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Nikkei closes at 4-month low as coronavirus spreads beyond Asia

Nikkei closes at 4-month low as coronavirus spreads beyond Asia

Japan’s Nikkei share average fell to a four-month low on Tuesday, as investors reduced their equity holdings on their first trade after a long weekend and as a spike in coronavirus cases beyond mainland China threatened the global economy.

The Nikkei share average tumbled 3.3 per cent to 22,605.41, its biggest intraday drop in 14 months, and closed at its lowest since late October.

The index showed a catch-up reaction to falls in global stocks on Monday, when Japanese markets were closed for the emperor’s birthday celebrations.

The broader Topix declined 3.33 per cent to 1,618.26, with 98 per cent of the stocks on the main board in the red, the highest ratio in more than two years.

The coronavirus death toll climbed to seven in Italy on Monday and several Middle East countries were dealing with their first infections, feeding worries it could turn into a pandemic.

“In addition to rising infections, day by day more companies are refraining from events and business trips. That will surely have an impact on upcoming economic indicators,” said Seiji Arai, senior investment strategist at Mitsubishi UFJ Morgan Stanley Securities.

Railway operators, normally seen as defensive plays, were hit hard after the Japanese government advised citizens and companies against unnecessary large gatherings, prompting the cancellation of many events and trips.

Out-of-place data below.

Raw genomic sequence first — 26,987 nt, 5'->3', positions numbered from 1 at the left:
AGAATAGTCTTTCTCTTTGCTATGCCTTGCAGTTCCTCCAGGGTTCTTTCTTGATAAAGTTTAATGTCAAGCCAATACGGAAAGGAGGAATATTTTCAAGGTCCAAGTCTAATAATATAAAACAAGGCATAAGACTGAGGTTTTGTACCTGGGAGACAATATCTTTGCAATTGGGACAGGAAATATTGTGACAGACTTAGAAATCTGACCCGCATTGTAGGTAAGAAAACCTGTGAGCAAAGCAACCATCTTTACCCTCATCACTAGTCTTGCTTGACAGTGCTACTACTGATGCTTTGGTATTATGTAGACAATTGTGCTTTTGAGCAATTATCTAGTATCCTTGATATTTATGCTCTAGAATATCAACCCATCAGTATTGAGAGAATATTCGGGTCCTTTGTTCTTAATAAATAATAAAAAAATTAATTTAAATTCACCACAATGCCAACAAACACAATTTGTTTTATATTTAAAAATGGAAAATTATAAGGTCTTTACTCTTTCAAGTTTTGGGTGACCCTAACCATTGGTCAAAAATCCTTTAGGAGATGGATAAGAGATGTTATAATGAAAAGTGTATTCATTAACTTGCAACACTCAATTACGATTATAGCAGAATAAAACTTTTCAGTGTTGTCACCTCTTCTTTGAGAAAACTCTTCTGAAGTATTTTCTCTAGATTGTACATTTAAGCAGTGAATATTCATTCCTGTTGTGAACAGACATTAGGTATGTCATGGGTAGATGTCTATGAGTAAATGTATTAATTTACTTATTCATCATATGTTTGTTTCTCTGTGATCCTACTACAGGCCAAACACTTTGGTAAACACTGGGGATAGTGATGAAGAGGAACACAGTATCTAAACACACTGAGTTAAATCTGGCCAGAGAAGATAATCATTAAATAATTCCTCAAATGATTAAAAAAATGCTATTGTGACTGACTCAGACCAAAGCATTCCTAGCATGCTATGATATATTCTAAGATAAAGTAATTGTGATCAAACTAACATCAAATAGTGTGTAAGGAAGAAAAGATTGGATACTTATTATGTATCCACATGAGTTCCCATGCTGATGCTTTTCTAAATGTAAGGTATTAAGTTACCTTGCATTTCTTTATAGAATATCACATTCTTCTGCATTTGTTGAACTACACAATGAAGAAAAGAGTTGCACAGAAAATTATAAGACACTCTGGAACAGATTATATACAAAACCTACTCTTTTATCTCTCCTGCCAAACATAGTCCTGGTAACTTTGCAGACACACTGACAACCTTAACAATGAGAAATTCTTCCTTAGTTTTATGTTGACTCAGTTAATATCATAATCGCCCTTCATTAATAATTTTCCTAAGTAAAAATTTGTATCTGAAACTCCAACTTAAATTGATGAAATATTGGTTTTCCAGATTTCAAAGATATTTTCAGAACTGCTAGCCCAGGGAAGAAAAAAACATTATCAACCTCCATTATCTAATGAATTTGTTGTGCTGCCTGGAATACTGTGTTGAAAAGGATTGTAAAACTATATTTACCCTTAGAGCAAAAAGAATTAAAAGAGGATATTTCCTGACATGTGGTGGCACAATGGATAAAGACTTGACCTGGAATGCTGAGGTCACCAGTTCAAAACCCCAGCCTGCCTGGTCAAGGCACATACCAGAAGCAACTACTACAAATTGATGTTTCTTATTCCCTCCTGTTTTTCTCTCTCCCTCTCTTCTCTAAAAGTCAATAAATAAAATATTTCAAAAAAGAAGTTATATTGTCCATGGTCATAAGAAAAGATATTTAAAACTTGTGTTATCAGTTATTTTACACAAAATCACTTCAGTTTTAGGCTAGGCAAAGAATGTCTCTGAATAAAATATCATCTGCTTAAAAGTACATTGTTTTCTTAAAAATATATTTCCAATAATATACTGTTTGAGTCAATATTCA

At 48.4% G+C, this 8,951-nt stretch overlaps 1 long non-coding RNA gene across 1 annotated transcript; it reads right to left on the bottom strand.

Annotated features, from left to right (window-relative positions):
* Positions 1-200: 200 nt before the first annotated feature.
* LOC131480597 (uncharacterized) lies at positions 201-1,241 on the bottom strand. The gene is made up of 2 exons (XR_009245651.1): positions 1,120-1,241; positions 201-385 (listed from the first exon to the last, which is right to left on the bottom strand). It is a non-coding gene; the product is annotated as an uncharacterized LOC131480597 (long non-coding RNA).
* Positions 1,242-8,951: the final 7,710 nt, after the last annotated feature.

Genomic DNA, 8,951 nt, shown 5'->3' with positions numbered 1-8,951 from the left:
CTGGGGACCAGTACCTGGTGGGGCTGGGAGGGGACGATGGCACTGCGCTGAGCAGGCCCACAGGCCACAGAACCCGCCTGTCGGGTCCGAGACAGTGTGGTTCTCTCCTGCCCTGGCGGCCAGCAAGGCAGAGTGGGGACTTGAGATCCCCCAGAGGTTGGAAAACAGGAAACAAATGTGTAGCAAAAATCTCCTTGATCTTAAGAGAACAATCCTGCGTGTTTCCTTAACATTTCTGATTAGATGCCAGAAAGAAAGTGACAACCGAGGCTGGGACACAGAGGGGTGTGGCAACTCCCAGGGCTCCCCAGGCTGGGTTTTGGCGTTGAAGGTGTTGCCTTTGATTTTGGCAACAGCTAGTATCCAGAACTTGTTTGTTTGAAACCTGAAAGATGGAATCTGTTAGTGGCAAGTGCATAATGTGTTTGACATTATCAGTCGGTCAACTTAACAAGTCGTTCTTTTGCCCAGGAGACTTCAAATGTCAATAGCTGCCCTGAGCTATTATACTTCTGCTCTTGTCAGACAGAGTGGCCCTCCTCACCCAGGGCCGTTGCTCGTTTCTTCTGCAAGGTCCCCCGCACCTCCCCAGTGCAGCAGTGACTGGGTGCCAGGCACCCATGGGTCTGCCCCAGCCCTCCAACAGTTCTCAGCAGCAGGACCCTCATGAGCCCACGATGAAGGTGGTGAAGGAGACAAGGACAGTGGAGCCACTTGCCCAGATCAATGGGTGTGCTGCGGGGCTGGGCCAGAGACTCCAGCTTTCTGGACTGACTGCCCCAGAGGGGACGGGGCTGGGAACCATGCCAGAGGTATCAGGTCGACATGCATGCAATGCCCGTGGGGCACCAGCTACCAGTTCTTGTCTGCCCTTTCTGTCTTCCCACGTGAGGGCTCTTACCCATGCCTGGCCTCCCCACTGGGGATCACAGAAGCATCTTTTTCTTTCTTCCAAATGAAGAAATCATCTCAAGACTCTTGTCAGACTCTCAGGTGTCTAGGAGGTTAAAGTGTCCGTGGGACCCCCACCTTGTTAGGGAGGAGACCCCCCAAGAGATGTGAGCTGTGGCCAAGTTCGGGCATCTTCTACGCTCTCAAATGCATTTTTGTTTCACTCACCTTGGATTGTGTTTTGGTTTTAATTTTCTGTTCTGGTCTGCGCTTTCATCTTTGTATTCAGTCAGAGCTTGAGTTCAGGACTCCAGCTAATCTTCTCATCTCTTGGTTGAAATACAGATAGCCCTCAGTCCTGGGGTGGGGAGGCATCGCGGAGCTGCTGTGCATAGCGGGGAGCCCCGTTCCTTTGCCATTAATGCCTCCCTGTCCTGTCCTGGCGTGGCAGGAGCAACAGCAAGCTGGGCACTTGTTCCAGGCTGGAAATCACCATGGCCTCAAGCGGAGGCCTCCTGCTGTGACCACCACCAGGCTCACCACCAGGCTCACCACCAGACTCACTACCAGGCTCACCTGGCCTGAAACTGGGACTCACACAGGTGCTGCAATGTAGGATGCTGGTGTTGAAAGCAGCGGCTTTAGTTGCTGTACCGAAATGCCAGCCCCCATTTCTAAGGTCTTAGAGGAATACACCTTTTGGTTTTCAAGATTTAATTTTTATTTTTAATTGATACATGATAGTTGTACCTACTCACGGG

Central Japan Railway, which runs bullet trains between Tokyo and Osaka, fell 6.3 per cent to its lowest close in nearly four years.

East Japan Railway dropped 2.9 per cent to a three-and-a-half-year low, while Keisei Electric Railway ended 5.5 per cent weaker.

Beer makers also came under pressure, with Asahi Group Holdings, Kirin Holdings and Suntory Beverage falling between 3.9 per cent and 6.3 per cent.

Advertising firm Dentsu plunged 8 per cent to hit a six-and-a-half-year low amid mounting doubts whether the Tokyo Olympics will be held as planned.

Drugmakers, which had relatively done well since the outbreak started in December last year, also succumbed to profit-taking.

Daiichi Sankyo dropped 5 per cent, while Astellas Pharma lost 4.8 per cent and Takeda Pharmaceutical shed 3.8 per cent.

The yen’s sharp rebound over the past couple of sessions hit exporters. Shares of Mazda Motor fell 6.8 per cent, while Toyota Motor ended down 3.4 per cent.

Bucking the sombre mood, Fujifilm Holdings jumped 2.8 per cent to hit a record high following a media report that Japan is considering using anti-flu drug Avigan, manufactured by its subsidiary, to treat coronavirus.

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